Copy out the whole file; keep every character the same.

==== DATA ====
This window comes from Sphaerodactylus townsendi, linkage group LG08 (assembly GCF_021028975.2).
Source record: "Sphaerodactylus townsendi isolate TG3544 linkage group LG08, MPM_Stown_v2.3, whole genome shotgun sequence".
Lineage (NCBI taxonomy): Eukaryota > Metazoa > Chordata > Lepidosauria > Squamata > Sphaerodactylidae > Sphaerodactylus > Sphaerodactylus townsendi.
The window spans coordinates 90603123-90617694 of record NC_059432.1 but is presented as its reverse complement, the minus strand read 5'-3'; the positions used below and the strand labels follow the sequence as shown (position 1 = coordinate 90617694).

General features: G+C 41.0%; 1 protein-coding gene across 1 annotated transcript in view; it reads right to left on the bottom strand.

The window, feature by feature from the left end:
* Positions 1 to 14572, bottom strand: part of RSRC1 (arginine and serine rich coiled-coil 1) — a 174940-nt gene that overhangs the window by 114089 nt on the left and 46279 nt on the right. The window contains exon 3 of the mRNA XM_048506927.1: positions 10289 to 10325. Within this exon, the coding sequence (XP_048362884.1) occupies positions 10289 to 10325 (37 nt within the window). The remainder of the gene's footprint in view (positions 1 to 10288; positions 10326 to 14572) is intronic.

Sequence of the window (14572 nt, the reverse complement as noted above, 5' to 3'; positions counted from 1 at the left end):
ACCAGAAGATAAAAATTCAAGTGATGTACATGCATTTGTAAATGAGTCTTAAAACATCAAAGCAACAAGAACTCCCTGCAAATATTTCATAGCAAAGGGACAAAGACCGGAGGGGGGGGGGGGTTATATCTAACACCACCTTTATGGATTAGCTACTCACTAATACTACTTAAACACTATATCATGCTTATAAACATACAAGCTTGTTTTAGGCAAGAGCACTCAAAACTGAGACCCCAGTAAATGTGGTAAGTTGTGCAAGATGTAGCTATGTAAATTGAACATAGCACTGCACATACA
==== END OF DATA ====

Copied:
This window comes from Sphaerodactylus townsendi, linkage group LG08 (assembly GCF_021028975.2).
Source record: "Sphaerodactylus townsendi isolate TG3544 linkage group LG08, MPM_Stown_v2.3, whole genome shotgun sequence".
Lineage (NCBI taxonomy): Eukaryota > Metazoa > Chordata > Lepidosauria > Squamata > Sphaerodactylidae > Sphaerodactylus > Sphaerodactylus townsendi.
The window spans coordinates 90603123-90617694 of record NC_059432.1 but is presented as its reverse complement, the minus strand read 5'-3'; the positions used below and the strand labels follow the sequence as shown (position 1 = coordinate 90617694).

General features: G+C 41.0%; 1 protein-coding gene across 1 annotated transcript in view; it reads right to left on the bottom strand.

The window, feature by feature from the left end:
* Positions 1 to 14572, bottom strand: part of RSRC1 (arginine and serine rich coiled-coil 1) — a 174940-nt gene that overhangs the window by 114089 nt on the left and 46279 nt on the right. The window contains exon 3 of the mRNA XM_048506927.1: positions 10289 to 10325. Within this exon, the coding sequence (XP_048362884.1) occupies positions 10289 to 10325 (37 nt within the window). The remainder of the gene's footprint in view (positions 1 to 10288; positions 10326 to 14572) is intronic.

Sequence of the window (14572 nt, the reverse complement as noted above, 5' to 3'; positions counted from 1 at the left end):
ACCAGAAGATAAAAATTCAAGTGATGTACATGCATTTGTAAATGAGTCTTAAAACATCAAAGCAACAAGAACTCCCTGCAAATATTTCATAGCAAAGGGACAAAGACCGGAGGGGGGGGGGGGTTATATCTAACACCACCTTTATGGATTAGCTACTCACTAATACTACTTAAACACTATATCATGCTTATAAACATACAAGCTTGTTTTAGGCAAGAGCACTCAAAACTGAGACCCCAGTAAATGTGGTAAGTTGTGCAAGATGTAGCTATGTAAATTGAACATAGCACTGCACATACA